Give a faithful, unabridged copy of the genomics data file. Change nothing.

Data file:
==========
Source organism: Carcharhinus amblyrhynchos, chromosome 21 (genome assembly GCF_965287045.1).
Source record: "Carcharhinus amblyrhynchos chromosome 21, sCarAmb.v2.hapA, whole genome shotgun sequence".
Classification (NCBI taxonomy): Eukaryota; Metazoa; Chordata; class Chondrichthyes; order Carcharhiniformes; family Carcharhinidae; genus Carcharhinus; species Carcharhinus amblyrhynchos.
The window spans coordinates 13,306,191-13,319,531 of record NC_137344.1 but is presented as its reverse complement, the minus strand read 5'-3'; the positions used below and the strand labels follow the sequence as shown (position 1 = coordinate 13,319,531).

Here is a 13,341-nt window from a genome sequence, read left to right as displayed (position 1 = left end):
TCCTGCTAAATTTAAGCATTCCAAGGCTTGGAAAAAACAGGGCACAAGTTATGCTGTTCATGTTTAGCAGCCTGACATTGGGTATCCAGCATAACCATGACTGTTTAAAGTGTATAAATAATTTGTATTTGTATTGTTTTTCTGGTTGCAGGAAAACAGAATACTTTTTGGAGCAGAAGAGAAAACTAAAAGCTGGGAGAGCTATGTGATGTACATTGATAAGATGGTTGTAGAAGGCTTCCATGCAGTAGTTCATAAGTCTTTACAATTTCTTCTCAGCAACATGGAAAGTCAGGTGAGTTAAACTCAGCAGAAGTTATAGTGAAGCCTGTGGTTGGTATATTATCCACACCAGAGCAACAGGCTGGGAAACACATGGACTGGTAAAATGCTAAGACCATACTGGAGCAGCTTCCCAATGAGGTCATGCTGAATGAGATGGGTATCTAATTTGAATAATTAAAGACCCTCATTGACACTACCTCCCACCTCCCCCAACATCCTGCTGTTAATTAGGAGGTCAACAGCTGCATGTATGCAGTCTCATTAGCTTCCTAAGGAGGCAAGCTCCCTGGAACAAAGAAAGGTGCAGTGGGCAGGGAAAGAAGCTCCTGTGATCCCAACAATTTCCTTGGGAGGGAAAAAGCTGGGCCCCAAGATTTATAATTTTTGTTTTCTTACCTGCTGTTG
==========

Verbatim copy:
Source organism: Carcharhinus amblyrhynchos, chromosome 21 (genome assembly GCF_965287045.1).
Source record: "Carcharhinus amblyrhynchos chromosome 21, sCarAmb.v2.hapA, whole genome shotgun sequence".
Classification (NCBI taxonomy): Eukaryota; Metazoa; Chordata; class Chondrichthyes; order Carcharhiniformes; family Carcharhinidae; genus Carcharhinus; species Carcharhinus amblyrhynchos.
The window spans coordinates 13,306,191-13,319,531 of record NC_137344.1 but is presented as its reverse complement, the minus strand read 5'-3'; the positions used below and the strand labels follow the sequence as shown (position 1 = coordinate 13,319,531).

Here is a 13,341-nt window from a genome sequence, read left to right as displayed (position 1 = left end):
TCCTGCTAAATTTAAGCATTCCAAGGCTTGGAAAAAACAGGGCACAAGTTATGCTGTTCATGTTTAGCAGCCTGACATTGGGTATCCAGCATAACCATGACTGTTTAAAGTGTATAAATAATTTGTATTTGTATTGTTTTTCTGGTTGCAGGAAAACAGAATACTTTTTGGAGCAGAAGAGAAAACTAAAAGCTGGGAGAGCTATGTGATGTACATTGATAAGATGGTTGTAGAAGGCTTCCATGCAGTAGTTCATAAGTCTTTACAATTTCTTCTCAGCAACATGGAAAGTCAGGTGAGTTAAACTCAGCAGAAGTTATAGTGAAGCCTGTGGTTGGTATATTATCCACACCAGAGCAACAGGCTGGGAAACACATGGACTGGTAAAATGCTAAGACCATACTGGAGCAGCTTCCCAATGAGGTCATGCTGAATGAGATGGGTATCTAATTTGAATAATTAAAGACCCTCATTGACACTACCTCCCACCTCCCCCAACATCCTGCTGTTAATTAGGAGGTCAACAGCTGCATGTATGCAGTCTCATTAGCTTCCTAAGGAGGCAAGCTCCCTGGAACAAAGAAAGGTGCAGTGGGCAGGGAAAGAAGCTCCTGTGATCCCAACAATTTCCTTGGGAGGGAAAAAGCTGGGCCCCAAGATTTATAATTTTTGTTTTCTTACCTGCTGTTG